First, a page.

The cost of Hawaii County’s wish list for what is needed to recover from the Kilauea disaster has increased to $800 million, according to the county’s No. 2 official.
Managing Director Wil Okabe said Thursday that number, an increase from the last estimate of $680 million, is a needs assessment for the island’s long-term recovery from the recent lower East Rift Zone eruption, which destroyed more than 700 homes and damaged infrastructure, including four state highways, since it began on May 3.
“Immediate need now is for $55 million to $60 million,” Okabe said. He said long-term needs include “emergency response, housing, infrastructure and public facilities, economic recovery, community planning, natural and cultural resources, health and social services, all of that.”
Mayor Harry Kim and aides including Roy Takemoto, an executive assistant, and Diane Ley, the county’s Research and Development director, met Thursday with members of the Big Island state legislative delegation — Sen. Russell Ruderman and Rep. Joy San Buenaventura of Puna, the district hardest hit, plus Sen. Kai Kahele of Hilo, Rep. Richard Creagan, who represents Ka‘u and portions of Kona, and Rep. Nicole Lowen of Kona.
Ruderman said the meeting with county officials was in preparation for another meeting today between county officials and Senate leadership.
“They were kind of getting local feedback on how to present the county ask to leadership,” he said. “That $800 million came as part of what is needed in the long term to recover. (It’s) what is needed over the course of years, and it is mostly federal money. So I don’t want to paint that figure as an ask for the state.”
Ruderman described Thursday’s meeting as a “work in progress,” while San Buenaventura cautioned it was “very preliminary.” Both added that today’s meeting originally was intended to be with leaders from both legislative chambers.
“I know the House leadership is not going to be a part of it, because the impression is that the county is not ready with a full assessment,” San Buenaventura said. “The request has been made that if we’re going to do a … financial damage request for the Big Island, then it should also cover the flood damage (from rain associated with Hurricane Lane). Because the House leadership is not inclined to have two special sessions.”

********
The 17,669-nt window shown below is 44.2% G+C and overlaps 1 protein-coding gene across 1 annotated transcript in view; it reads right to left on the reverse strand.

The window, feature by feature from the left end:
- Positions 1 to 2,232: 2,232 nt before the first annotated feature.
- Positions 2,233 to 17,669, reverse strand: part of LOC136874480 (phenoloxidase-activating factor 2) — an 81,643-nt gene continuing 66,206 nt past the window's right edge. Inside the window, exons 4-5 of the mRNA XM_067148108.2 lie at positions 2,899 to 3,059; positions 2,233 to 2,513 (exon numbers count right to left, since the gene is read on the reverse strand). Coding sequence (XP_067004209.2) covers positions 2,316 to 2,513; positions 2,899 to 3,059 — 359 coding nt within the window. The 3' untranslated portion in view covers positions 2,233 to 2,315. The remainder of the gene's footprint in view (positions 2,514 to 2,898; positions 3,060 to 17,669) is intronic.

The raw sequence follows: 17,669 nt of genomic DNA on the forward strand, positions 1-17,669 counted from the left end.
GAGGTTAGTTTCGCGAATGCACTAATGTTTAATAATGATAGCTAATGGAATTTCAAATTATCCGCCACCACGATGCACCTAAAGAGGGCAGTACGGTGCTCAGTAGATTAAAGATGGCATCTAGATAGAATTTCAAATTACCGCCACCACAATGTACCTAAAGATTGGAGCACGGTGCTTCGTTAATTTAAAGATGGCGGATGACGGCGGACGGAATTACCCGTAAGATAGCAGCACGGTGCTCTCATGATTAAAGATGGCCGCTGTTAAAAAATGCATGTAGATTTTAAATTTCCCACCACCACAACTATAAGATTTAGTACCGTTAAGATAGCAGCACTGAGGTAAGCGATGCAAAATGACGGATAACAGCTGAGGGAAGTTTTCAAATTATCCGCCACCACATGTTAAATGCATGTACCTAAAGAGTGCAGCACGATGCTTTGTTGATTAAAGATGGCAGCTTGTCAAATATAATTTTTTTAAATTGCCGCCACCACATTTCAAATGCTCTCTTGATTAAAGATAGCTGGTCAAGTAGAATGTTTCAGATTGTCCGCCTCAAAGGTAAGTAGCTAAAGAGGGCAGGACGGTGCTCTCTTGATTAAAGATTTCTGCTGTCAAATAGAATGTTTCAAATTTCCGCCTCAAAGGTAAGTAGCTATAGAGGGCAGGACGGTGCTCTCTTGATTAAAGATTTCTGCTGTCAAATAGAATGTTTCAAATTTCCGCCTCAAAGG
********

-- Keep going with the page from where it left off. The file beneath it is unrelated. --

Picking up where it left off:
Tom Travis, administrator of the Hawaii Emergency Management Agency, said Wednesday he hopes to have statewide preliminary figures on flood damage from the storm that can be submitted to the Federal Emergency Management Agency by Monday.
San Buenaventura called the $800 million figure “a needs assessment, not a legislative” request. Of the $55 million figure for immediate needs, San Buenaventura said she thinks $23 million of it has been funded.
“So we’re down to, like, $22 million,” she added. “And one of the things I’m not sure about is if any of that $22 million includes the $12 million that the governor had already approved. They need to fill in those blanks, because although there is this huge $800 million need for the Big Island, the rest of the state has needs, too, and we need to be able to inform the rest of the state about the needs that we have. We see it every day, but the rest of the state doesn’t see it every day. And we need their support to help fund our request.”
In the Thursday morning briefing at county Civil Defense headquarters in Hilo, Kim said planners and officials need to make better decisions in the future “to keep others out of harm’s way.” The mayor noted that the island’s lava zones, which go from Zone 1, the highest risk, to Zone 9, the least, are “based on the degree of threat” of lava inundation.
“We already knew what area was Zone 1 and 2,” Kim said. “Even after that, we built new schools in Zones 1 and 2. Even after that, we allowed certain kinds of buildings to proceed in Zones 1 and 2. Even after that, we spent taxpayers’ money on purchasing things to build in Zones 1 and 2. We should not, obviously, have done that. I think … it is a denial of reality, of what scientists have been trying to tell us.”
Ley said she thinks the mayor “was trying to share with people that we need to have an awareness of the longer-term situation.”
“While the eruption may be on pause, and people may be willing and ready to pull back and just go back to normal life … for many people, life will never be the same normal,” she said. “It’ll be a new normal, but it’ll never be the same.”
There has been speculation for months about a possible special legislative session to address recovery from the lava emergency but San Buenaventura said no decisions will be made based on either Thursday’s or today’s meeting. She also said there has to be more clarity about which government entity pays for what, once the needs are specified and the assessments are locked in.
Ruderman reiterated that he’d like to see a special session, which Gov. David Ige has the authority to convene. Also, the presiding officers of both houses are required to convene the Legislature in special session at the written request of two-thirds of the members of each chamber.
“I believe our current needs will get lost in the shuffle during the regular session. So I think it’s very important to me,” he said. “There’s still time. If the request is big enough to warrant a special session, then the calendar is not an obstacle at this point. I think the question will be, ‘Are our current urgent needs big enough to warrant a special session?’”
Ley said an ongoing dialogue between county, state and federal officials needs to continue, whether funding initiatives are part of a special session or 2019’s regular legislative session.
“The recovery process is not going to happen overnight. It’s a long-term initiative.”
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